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  • ifram injection

    Hi

    Just had a ifram injection removed from my website.
    Can anyone tell me how it could have got there and what I can do to make sure it does not happen again?

    Thanks

    Colin

  • #2
    Hello Colin,

    Please provide us with the exact domain name which was iframe injected so as to find the exact cause of it. Generally, iframe injections occurs through FTP service.
    Regards,
    Victor Pankhurst,
    Support Team.

    Comment


    • #3
      Site is mrfuzzy.co.uk

      Thanks

      Colin

      Comment


      • #4
        Hello,

        Its seems that the index files were downloaded via FTP injected with malicious code and uploaded again.
        I would request you to email us at [email protected], I will provide you with complete logs.

        Regards,
        Nick J.

        Comment


        • #5
          Hi

          Looks like it came from my web guy.

          All back to normal now.

          Thanks for your help

          Colin

          Comment


          • #6
            Originally posted by colin View Post
            Hi

            Looks like it came from my web guy.

            All back to normal now.

            Thanks for your help

            Colin
            Tell him not to visit those xxx websites.
            eUKhost - eNlight Cloud Hosting || eUKhost Knowledgebase
            Toll Free : 0808 262 0255 || Skype : mark_ducadi

            Comment


            • #7
              Often times hackers leave backdoors on websites. They know that the first thing you're going to do is to change the FTP passwords so they leave themselves a way of re-infecting websites after the FTP password has been changed.

              I've found that often times the hackers will "touch" all the files so that you can't just look at the date on the file to determine which files were hacked.

              They, the hackers, typically place a line of code in various php files, or they're create php files with very common names: common.php, data-conn.php, etc.

              One of the most common files we find is in any and all images folders and it's file name is gifimg.php. This file is their backdoor.

              They also insert some php code either in php files or sometimes html files as well. This code usually starts with:

              <?php eval(base64_decode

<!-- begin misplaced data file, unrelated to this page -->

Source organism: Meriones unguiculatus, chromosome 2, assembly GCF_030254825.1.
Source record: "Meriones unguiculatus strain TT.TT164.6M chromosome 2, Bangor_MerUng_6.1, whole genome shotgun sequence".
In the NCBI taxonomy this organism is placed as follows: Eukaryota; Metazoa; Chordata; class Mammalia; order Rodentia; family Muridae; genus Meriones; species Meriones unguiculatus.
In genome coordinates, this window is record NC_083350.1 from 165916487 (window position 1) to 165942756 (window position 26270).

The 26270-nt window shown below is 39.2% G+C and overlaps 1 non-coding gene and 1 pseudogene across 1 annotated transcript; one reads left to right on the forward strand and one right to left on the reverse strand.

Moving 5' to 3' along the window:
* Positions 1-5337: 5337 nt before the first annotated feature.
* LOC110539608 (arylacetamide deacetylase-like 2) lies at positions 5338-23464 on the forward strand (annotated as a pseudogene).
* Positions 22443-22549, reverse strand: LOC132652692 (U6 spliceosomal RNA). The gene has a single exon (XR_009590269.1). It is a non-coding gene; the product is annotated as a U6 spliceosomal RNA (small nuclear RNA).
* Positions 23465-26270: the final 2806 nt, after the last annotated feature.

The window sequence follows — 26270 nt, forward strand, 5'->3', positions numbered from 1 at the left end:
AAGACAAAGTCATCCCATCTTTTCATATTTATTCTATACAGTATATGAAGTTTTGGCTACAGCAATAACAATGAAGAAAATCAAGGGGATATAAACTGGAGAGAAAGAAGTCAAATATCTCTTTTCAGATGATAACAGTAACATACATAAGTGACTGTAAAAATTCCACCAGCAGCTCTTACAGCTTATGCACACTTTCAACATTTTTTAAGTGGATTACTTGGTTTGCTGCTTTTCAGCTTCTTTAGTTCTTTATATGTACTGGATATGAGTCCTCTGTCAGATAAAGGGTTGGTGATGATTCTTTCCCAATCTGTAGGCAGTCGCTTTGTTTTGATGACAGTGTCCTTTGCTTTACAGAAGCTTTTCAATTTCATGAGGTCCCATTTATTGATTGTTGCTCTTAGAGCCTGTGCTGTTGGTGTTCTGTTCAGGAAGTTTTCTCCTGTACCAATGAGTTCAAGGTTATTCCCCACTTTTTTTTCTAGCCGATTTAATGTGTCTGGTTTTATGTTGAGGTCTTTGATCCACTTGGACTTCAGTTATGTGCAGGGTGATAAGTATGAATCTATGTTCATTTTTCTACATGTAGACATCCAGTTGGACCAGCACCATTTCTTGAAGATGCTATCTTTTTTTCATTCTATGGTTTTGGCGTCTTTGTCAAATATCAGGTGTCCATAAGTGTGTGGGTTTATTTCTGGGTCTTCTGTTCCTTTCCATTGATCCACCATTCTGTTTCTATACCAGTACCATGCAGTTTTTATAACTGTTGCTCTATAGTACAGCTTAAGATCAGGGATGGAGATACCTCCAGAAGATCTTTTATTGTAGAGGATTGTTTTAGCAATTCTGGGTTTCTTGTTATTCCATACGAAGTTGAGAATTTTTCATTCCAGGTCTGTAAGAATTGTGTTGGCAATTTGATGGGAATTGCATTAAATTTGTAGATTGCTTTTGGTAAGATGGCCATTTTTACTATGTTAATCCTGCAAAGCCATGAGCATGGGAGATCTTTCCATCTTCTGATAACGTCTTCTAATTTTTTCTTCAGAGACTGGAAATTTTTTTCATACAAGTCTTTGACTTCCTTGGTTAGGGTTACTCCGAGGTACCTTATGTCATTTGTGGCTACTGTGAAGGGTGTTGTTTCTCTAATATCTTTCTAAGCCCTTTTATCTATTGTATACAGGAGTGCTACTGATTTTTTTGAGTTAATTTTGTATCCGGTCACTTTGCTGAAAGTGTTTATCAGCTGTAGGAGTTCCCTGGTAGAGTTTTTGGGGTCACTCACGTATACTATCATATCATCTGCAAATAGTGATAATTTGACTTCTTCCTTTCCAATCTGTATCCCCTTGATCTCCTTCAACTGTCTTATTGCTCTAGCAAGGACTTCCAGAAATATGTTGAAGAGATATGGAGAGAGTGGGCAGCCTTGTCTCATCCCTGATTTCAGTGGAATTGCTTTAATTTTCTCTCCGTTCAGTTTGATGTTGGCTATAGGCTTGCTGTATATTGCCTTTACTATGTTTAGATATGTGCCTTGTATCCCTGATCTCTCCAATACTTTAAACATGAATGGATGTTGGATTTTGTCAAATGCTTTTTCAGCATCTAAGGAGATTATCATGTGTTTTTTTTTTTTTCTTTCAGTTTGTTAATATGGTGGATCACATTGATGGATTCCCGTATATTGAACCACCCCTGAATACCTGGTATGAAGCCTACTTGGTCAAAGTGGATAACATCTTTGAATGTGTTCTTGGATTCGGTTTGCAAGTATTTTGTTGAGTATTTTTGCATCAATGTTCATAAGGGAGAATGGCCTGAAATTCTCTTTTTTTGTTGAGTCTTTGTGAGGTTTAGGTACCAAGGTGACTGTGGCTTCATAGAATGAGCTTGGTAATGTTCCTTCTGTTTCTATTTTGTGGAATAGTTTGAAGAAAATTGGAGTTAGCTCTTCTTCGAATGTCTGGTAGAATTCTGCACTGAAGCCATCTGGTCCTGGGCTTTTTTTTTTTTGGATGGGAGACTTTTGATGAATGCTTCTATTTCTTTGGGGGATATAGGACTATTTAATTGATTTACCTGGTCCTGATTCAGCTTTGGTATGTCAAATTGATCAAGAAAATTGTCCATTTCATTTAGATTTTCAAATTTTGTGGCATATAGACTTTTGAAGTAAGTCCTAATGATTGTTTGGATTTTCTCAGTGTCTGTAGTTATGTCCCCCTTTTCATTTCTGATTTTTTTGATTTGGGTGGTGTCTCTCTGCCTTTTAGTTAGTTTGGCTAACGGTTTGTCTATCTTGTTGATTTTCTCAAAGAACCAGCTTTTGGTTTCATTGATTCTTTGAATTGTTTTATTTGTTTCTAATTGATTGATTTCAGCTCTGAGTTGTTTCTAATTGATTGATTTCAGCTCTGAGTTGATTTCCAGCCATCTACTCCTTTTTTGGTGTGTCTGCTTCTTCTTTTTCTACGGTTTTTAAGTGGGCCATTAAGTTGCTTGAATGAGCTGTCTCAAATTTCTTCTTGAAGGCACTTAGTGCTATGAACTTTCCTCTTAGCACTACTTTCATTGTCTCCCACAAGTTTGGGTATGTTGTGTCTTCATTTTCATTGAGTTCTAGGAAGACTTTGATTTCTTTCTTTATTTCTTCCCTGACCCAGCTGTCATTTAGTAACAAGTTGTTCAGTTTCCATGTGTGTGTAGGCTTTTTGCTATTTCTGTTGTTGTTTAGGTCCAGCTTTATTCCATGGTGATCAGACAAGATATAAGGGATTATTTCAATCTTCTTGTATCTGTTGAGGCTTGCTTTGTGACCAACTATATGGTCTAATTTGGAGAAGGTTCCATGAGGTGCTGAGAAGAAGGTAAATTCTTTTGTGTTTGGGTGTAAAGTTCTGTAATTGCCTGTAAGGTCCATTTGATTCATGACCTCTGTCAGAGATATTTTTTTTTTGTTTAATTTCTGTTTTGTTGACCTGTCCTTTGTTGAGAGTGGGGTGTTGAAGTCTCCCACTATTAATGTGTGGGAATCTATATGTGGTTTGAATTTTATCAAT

We've seen a few cases, usually on Wordpress sites, where this string is used legitimately, however it does give you a good starting point.

              If you need further help, please post back here.
              Thomas J. Raef
              "We Watch Your Website - so you don't have to!"

              Comment


              • #8
                Originally posted by WeWatch View Post
                Often times hackers leave backdoors on websites. They know that the first thing you're going to do is to change the FTP passwords so they leave themselves a way of re-infecting websites after the FTP password has been changed.

                I've found that often times the hackers will "touch" all the files so that you can't just look at the date on the file to determine which files were hacked.

                They, the hackers, typically place a line of code in various php files, or they're create php files with very common names: common.php, data-conn.php, etc.

                One of the most common files we find is in any and all images folders and it's file name is gifimg.php. This file is their backdoor.

                They also insert some php code either in php files or sometimes html files as well. This code usually starts with:

                <?php eval(base64_decode

                We've seen a few cases, usually on Wordpress sites, where this string is used legitimately, however it does give you a good starting point.

                If you need further help, please post back here.
                These can be controlled/avoided by disabling the PHP functions
                Rock _a.k.a._ Jack Daniel

                Follow eUKhost on Twitter || Join eUKhost Community on Facebook

                Comment

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